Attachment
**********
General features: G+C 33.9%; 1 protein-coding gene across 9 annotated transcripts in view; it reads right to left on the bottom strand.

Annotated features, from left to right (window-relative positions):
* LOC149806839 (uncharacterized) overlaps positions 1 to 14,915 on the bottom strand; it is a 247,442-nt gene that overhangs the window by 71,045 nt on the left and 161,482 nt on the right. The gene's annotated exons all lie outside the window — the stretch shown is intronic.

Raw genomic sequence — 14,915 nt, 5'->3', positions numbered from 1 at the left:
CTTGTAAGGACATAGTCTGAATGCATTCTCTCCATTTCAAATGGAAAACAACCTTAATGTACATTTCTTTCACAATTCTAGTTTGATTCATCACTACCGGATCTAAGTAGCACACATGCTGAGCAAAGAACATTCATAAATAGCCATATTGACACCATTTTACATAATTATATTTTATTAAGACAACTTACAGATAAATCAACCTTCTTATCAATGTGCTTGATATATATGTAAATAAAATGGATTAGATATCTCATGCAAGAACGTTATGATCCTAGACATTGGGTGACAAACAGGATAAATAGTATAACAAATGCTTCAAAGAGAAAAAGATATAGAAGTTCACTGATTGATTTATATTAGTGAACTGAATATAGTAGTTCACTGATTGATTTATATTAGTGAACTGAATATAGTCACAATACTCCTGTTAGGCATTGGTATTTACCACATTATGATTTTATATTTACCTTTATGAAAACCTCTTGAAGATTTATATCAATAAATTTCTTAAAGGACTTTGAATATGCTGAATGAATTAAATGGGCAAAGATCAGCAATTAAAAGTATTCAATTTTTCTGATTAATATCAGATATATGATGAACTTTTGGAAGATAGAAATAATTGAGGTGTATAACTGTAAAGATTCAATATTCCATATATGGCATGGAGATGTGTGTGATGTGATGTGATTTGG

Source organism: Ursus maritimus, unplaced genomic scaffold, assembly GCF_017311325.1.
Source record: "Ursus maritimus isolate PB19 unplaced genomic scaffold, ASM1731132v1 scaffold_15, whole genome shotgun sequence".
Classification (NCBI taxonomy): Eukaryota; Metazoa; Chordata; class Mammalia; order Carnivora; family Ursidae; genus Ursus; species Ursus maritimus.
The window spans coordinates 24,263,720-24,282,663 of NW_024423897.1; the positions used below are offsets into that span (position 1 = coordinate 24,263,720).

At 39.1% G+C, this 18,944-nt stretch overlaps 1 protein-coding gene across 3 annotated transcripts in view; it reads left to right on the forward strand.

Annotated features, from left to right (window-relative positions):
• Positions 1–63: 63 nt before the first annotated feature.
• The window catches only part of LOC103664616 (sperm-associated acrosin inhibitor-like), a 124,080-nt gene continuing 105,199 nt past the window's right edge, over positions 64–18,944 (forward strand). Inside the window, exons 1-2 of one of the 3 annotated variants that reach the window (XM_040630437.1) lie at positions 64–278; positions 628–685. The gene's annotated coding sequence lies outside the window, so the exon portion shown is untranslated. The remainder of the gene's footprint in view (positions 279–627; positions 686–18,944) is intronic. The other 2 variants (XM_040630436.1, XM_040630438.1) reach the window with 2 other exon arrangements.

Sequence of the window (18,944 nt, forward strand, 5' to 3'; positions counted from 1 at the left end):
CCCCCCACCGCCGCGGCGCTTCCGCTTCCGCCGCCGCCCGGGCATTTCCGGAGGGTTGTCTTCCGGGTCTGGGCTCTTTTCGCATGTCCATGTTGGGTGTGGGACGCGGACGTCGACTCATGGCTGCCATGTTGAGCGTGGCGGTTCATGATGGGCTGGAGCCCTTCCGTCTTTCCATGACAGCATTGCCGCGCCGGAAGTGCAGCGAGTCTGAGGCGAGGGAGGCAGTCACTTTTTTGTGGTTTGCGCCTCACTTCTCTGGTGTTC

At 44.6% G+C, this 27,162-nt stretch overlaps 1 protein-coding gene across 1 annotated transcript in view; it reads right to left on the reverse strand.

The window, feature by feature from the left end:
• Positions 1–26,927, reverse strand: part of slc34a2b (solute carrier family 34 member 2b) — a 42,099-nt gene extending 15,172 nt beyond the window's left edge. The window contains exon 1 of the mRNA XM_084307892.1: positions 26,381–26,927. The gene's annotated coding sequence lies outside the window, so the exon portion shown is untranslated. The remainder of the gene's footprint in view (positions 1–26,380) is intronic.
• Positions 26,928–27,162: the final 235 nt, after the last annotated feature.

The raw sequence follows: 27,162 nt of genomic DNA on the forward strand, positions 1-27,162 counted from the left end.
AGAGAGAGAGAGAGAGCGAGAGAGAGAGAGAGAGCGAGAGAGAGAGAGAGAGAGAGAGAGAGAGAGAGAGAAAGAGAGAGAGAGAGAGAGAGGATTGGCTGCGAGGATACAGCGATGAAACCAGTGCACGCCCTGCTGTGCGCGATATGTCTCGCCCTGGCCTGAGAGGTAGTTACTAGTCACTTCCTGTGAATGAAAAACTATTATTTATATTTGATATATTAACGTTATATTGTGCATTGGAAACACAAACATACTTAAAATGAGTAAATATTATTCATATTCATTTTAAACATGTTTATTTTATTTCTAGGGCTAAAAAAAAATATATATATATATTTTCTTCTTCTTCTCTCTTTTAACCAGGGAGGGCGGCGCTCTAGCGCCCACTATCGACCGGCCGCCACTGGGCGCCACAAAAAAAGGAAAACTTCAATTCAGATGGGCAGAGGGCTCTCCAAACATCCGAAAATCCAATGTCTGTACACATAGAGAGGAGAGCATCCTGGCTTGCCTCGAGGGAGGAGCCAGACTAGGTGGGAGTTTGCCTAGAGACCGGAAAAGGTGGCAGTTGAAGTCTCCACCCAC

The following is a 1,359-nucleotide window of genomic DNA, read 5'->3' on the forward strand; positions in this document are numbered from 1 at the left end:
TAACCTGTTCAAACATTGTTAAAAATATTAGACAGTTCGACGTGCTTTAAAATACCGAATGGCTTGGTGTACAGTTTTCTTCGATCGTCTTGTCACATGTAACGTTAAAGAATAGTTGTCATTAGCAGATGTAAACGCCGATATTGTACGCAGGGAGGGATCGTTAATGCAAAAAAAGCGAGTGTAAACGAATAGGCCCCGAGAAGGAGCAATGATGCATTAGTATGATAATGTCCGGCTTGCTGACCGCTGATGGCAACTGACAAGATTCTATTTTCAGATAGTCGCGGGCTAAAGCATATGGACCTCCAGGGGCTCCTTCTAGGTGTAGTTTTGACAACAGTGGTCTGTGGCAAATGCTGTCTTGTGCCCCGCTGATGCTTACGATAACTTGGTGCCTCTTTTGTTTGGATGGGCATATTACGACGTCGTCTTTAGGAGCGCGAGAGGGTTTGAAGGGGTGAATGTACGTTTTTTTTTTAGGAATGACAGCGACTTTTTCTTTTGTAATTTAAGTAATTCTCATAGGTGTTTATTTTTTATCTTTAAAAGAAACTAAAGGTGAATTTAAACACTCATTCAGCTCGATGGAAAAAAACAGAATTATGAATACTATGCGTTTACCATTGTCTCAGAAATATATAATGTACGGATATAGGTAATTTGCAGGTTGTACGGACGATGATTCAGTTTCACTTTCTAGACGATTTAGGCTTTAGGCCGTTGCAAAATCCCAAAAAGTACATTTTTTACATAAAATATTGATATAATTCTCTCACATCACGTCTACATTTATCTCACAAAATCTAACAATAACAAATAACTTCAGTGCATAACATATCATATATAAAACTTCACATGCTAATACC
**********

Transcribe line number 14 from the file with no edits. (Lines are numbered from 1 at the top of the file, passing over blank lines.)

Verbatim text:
Sequence of the window (18,944 nt, forward strand, 5' to 3'; positions counted from 1 at the left end):